Introduction: Faculty in American law schools and universities often view the award of tenure as an inviolate guarantee of job security.' From this perspective, any attempt to monitor the level and quality of a tenured professor's work infringes on academic freedom. Recently, however, academics have argued that shielding the performance of tenured faculty from serious review potentially may be a disservice to the academic institution. Critics complain that schools sacrifice professional accountability when deficient performance goes undetected and uncorrected.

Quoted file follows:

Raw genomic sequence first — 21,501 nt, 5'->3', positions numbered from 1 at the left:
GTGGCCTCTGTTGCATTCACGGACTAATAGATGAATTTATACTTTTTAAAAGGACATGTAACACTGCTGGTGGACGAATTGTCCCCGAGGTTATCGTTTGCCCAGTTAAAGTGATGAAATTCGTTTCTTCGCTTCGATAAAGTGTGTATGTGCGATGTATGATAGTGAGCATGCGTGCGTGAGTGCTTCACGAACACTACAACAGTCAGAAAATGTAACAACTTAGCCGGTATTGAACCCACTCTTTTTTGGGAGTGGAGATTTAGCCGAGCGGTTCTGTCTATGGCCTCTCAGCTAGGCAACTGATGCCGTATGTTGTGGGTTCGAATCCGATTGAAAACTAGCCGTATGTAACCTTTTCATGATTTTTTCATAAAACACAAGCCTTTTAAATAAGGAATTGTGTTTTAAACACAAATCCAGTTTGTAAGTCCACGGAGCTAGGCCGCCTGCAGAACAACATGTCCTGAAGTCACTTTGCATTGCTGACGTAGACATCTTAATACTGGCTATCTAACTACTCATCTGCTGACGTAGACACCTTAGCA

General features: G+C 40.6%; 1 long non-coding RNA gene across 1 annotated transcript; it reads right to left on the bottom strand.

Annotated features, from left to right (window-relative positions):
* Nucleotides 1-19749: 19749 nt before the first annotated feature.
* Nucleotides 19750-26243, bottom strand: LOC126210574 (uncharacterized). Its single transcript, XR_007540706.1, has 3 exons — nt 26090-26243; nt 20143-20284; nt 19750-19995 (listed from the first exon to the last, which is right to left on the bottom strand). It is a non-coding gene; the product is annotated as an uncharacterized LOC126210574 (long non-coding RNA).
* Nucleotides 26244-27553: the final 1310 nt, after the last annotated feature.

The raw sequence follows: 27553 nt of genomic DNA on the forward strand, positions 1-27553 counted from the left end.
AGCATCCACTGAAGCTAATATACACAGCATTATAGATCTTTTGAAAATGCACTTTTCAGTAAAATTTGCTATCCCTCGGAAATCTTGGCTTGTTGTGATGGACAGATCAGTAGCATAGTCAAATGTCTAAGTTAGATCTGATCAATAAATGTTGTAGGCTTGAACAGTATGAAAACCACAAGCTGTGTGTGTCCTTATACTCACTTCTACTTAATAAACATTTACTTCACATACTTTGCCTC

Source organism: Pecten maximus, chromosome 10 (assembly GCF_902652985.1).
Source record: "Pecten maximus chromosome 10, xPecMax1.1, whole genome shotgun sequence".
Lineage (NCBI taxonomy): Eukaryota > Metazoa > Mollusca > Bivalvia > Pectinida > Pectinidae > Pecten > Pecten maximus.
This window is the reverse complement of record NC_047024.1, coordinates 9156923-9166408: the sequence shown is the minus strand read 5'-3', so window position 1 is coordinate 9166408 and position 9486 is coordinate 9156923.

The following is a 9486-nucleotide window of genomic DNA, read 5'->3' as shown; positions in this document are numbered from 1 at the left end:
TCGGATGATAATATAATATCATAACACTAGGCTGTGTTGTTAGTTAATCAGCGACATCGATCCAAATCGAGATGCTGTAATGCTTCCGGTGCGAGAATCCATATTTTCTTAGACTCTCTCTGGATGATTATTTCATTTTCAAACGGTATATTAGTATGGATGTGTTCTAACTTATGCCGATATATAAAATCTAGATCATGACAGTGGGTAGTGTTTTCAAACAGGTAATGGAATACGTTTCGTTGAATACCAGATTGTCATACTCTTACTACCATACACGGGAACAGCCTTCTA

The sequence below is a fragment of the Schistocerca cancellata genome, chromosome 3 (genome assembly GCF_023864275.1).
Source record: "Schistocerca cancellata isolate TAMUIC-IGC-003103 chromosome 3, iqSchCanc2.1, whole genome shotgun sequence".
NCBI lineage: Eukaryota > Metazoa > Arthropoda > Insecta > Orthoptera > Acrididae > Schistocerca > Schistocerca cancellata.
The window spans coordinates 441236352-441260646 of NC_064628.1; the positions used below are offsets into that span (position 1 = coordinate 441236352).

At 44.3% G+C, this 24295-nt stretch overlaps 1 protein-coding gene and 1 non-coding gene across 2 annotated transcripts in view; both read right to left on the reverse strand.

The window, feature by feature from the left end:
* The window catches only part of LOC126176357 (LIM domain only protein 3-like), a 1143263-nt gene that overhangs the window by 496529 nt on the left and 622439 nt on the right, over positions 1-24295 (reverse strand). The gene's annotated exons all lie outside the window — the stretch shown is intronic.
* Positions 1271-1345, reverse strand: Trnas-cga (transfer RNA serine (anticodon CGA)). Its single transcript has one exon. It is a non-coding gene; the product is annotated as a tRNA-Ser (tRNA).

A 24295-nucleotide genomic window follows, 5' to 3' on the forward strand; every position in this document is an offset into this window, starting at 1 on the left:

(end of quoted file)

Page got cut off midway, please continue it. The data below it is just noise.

Robbins, Ira, "Exploring the Concept of Post-Tenure Review in Law Schools" (1998). Articles in Law Reviews & Other Academic Journals. 423.